Pandemic resulting in fewer buses; Some routes to be scrapped
Despite coronavirus support from the national government, public transport companies are struggling under the consequences of the pandemic and the work-from-home advice that came with it. Fewer passengers mean less income, forcing provinces and transport companies to cut schedules for city and regional buses, Trouw reports.
From next year, buses will make less frequent stops throughout the country. Some routes will be scrapped altogether. The exact extent of these cutbacks are not yet clear. But provinces are aiming to keep it limited to 10 percent fewer buses than before the pandemic, according to the newspaper.
This will affect dozens of bus lines, mainly in the smaller municipalities. For example, in some places buses may no longer run every hour, but only during rush hour. The bus line between some municipalities, such as Gennep and Cuijk, may be scrapped completely. There will also be considerably fewer buses in the cities of Tilburg, Eindhoven, and Leeuwarden, Trouw wrote based on recently published plans.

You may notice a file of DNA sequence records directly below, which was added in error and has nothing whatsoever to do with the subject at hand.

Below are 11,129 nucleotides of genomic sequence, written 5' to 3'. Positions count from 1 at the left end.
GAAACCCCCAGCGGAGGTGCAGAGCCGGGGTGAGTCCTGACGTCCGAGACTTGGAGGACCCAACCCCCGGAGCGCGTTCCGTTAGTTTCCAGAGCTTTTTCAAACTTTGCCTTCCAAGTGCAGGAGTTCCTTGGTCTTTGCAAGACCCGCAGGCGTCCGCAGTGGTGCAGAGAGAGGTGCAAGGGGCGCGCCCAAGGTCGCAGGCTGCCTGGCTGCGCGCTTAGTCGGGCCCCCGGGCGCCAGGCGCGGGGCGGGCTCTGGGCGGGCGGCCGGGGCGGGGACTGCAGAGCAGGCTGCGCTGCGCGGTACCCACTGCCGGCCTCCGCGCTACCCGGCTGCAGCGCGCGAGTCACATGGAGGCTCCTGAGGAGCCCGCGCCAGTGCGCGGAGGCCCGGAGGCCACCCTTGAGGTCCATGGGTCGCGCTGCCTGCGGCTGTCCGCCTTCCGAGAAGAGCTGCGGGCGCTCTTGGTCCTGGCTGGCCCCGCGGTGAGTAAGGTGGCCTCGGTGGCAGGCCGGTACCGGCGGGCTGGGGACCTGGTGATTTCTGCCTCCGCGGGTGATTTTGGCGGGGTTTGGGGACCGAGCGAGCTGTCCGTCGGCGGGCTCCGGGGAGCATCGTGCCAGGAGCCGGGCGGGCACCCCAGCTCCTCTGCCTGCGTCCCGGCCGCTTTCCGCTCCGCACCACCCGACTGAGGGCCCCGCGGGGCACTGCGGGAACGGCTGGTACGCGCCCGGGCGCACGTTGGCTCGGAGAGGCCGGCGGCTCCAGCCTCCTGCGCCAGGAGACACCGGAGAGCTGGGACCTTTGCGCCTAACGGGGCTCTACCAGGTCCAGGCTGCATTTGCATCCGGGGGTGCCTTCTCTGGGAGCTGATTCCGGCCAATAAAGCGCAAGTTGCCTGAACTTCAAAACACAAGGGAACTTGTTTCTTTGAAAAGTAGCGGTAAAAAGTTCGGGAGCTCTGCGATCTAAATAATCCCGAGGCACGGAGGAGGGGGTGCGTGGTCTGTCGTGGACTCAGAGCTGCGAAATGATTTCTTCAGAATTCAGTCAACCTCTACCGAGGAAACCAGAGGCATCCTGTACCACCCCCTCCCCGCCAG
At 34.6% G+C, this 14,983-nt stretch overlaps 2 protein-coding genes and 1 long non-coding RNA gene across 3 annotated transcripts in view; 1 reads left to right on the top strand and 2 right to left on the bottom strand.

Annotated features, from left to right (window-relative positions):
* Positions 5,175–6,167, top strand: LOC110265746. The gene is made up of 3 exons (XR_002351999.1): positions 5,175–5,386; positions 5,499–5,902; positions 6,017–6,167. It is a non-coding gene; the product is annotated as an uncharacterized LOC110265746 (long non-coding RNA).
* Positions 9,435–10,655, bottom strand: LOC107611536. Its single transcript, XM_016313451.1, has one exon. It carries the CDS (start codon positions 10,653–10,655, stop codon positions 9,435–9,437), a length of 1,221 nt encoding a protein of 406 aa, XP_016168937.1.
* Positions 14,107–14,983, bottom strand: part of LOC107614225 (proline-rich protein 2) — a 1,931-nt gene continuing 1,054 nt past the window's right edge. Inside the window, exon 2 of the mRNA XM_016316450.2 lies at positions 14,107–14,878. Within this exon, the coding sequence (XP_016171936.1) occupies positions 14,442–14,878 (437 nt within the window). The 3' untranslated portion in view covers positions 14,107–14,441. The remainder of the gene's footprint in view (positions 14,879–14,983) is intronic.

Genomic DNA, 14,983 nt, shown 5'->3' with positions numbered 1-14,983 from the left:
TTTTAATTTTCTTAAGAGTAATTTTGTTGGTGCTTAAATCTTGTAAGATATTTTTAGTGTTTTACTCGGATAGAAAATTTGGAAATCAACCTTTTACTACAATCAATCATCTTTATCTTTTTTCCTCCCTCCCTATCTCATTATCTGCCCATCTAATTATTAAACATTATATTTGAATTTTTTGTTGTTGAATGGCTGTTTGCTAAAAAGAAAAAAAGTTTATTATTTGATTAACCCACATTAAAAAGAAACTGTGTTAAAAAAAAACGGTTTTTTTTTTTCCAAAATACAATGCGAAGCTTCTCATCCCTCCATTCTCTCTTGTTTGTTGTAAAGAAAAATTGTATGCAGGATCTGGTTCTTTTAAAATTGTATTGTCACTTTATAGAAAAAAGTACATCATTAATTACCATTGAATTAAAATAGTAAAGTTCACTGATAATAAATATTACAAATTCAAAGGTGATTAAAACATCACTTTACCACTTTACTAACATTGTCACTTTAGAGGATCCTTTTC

To keep the Netherlands as accessible as possible public transport wise, the government set up a scheme to pay up to 95 percent of public transport companies' deficits. That scheme was recently extended until September 2022. An amount of 1.5 billion euros is reserved for this support measure in 2021, and a further 240 million for next year.
The extension of the support measure was meant to give transport companies some breathing room. Though Arriva told Trouw that it changes nothing in its plans to reduce the number of buses. Keolis and the province of Overijssel said that the extended support meant that they could delete "the black scenario" of 20 percent fewer buses.
The final bus schedules for next year will be published sometime in the autumn.